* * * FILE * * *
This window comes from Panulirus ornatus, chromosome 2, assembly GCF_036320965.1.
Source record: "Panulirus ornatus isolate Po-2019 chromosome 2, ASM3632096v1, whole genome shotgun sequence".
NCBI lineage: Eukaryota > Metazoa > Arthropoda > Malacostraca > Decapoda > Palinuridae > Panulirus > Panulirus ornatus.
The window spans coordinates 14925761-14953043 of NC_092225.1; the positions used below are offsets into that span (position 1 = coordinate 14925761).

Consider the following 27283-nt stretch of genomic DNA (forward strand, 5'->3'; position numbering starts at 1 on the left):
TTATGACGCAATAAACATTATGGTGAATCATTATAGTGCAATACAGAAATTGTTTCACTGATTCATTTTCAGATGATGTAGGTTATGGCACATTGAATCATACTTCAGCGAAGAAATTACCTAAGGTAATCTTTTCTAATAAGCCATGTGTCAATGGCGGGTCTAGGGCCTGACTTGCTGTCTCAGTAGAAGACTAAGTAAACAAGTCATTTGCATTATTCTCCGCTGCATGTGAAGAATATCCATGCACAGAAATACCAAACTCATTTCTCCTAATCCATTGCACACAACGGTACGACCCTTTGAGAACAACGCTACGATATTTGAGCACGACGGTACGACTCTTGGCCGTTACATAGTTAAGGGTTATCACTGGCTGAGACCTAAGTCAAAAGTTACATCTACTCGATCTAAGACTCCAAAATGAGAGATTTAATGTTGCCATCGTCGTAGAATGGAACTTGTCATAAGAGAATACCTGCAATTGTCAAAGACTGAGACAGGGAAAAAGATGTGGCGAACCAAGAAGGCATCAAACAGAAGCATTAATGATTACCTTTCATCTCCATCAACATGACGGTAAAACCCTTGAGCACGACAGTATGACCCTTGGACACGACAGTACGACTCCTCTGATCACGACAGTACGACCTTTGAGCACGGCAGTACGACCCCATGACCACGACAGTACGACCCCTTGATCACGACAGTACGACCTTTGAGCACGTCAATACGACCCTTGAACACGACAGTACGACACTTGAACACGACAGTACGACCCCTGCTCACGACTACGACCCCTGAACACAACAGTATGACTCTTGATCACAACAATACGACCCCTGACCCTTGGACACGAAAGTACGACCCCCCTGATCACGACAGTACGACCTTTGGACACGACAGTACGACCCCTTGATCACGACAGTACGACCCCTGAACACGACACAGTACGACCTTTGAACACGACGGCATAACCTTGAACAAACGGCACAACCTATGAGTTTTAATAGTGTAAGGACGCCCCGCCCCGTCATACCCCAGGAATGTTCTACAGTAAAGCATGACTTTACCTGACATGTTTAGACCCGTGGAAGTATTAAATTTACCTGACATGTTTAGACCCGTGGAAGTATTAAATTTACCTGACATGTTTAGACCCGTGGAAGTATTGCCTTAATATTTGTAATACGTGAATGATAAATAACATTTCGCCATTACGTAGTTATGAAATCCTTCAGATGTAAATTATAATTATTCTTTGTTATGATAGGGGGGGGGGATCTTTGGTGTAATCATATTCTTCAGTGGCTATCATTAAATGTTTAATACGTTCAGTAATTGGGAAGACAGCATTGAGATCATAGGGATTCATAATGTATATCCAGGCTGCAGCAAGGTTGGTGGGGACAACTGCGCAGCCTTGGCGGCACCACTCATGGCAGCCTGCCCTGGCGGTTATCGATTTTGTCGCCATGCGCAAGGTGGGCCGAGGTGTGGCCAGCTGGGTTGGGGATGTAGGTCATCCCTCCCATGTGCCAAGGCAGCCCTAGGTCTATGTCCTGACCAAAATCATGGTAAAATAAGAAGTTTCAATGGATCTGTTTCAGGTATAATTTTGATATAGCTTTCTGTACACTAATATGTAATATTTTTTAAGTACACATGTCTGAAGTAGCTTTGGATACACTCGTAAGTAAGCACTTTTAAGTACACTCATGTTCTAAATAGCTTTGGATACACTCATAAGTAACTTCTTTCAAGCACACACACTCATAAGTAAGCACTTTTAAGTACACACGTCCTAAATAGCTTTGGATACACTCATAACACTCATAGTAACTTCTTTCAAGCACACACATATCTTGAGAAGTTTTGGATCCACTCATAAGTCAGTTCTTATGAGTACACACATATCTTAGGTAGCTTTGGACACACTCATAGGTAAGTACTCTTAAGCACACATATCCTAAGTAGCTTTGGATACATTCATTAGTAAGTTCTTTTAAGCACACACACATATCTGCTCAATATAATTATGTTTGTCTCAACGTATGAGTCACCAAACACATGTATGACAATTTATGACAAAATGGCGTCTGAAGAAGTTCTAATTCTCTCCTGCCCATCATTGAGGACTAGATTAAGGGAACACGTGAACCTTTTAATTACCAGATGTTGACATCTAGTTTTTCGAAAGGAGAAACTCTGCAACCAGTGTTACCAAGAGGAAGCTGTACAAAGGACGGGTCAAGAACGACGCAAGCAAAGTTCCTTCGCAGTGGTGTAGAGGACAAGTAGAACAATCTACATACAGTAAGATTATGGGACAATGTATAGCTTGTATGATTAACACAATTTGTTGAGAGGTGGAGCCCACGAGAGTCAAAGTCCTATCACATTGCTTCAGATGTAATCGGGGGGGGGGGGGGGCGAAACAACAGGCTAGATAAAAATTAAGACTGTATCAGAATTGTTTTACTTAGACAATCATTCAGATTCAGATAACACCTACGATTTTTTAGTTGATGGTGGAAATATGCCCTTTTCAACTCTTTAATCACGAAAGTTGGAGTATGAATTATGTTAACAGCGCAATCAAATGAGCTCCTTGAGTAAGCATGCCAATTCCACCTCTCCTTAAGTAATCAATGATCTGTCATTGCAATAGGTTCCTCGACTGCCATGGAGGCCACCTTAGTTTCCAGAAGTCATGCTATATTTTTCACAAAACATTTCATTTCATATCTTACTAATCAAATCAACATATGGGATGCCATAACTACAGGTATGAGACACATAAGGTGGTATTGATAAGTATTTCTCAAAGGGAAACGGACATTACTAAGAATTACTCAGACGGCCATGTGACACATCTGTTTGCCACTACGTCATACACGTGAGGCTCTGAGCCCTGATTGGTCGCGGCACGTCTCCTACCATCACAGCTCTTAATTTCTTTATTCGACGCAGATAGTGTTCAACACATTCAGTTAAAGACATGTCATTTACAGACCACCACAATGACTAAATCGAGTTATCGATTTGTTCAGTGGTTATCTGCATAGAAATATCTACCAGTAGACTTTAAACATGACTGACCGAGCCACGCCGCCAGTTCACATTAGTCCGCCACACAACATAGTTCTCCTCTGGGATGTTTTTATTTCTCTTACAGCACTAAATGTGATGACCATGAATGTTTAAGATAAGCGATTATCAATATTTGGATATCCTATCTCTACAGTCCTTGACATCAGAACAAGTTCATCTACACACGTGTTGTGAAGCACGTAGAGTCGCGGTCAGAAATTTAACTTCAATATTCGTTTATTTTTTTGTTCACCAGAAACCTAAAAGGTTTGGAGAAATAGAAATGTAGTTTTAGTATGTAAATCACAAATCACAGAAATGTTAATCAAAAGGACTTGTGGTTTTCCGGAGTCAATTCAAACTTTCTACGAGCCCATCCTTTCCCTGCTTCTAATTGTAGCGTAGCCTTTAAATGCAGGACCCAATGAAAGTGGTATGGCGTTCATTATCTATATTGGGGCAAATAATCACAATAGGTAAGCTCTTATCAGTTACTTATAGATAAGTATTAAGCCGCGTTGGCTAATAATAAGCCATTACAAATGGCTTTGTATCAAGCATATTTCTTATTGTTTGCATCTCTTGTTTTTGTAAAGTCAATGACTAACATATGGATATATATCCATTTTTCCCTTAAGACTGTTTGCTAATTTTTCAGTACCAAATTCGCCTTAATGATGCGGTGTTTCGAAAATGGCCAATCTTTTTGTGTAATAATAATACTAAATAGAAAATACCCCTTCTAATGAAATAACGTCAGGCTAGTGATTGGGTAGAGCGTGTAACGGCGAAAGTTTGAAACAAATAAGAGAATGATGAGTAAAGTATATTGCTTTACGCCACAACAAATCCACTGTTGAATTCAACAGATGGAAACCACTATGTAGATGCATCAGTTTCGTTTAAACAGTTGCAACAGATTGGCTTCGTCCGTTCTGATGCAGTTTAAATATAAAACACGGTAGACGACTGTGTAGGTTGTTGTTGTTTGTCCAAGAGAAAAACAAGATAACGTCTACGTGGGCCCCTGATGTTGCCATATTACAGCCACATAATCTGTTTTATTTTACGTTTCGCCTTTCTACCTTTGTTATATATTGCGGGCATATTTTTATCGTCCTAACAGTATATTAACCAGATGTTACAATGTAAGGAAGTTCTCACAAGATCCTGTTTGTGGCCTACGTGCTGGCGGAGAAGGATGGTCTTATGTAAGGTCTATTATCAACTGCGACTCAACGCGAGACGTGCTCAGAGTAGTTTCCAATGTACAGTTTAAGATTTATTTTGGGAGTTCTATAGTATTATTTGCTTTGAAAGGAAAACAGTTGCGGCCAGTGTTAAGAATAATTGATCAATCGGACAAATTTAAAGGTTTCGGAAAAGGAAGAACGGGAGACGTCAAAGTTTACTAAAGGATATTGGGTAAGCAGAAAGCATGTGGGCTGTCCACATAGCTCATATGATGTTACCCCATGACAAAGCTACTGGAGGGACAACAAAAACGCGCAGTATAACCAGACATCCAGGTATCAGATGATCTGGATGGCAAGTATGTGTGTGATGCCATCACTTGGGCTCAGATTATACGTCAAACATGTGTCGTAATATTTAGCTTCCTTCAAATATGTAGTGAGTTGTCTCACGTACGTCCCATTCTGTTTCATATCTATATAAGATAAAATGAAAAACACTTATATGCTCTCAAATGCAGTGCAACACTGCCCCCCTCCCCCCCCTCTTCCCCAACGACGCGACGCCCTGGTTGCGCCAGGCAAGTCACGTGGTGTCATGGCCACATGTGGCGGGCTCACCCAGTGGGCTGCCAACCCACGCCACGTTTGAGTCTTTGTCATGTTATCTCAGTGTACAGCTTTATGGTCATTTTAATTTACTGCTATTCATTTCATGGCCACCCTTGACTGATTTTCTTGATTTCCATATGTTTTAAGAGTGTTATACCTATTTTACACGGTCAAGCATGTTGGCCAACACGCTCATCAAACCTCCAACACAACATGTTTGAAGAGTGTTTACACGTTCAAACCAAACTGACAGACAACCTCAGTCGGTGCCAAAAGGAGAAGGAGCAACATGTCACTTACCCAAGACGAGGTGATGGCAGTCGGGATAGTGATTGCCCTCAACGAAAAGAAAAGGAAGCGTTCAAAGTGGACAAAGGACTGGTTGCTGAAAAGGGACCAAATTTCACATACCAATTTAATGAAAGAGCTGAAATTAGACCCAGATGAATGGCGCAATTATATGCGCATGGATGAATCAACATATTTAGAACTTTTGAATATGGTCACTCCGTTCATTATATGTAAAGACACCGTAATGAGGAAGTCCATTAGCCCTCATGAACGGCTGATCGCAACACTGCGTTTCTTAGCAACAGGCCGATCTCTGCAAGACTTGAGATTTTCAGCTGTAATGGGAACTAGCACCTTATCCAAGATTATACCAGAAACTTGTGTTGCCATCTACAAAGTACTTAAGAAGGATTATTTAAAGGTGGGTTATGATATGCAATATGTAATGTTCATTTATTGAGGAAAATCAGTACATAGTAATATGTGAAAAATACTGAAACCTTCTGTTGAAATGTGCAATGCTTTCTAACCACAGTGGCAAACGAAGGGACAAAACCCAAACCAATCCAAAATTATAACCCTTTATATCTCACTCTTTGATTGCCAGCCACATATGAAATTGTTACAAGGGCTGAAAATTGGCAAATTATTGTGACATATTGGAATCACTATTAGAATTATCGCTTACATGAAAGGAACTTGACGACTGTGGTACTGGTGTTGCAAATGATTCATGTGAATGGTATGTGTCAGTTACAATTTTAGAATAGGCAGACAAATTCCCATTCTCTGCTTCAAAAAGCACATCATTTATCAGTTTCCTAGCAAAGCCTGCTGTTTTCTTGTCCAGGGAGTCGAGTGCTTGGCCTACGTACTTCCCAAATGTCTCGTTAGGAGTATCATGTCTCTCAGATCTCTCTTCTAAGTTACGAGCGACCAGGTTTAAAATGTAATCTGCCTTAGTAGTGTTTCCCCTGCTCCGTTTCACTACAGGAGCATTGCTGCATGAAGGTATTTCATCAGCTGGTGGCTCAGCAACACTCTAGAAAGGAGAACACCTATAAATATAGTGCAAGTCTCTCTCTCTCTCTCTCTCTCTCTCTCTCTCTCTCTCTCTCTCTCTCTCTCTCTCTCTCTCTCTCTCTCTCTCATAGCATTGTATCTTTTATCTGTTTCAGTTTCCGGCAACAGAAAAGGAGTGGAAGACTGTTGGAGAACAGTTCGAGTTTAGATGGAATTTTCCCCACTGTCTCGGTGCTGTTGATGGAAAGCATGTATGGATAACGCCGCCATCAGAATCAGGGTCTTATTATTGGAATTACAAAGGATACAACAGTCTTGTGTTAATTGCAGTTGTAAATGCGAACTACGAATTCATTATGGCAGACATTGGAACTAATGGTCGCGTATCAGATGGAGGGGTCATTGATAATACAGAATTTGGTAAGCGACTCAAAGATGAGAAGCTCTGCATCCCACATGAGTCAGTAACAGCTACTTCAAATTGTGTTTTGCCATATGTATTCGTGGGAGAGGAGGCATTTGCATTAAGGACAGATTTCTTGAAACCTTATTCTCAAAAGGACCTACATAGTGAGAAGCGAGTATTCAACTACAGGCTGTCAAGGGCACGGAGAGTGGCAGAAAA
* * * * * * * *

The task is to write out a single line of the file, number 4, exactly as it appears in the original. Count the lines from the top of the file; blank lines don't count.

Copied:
The window spans coordinates 14925761-14953043 of NC_092225.1; the positions used below are offsets into that span (position 1 = coordinate 14925761).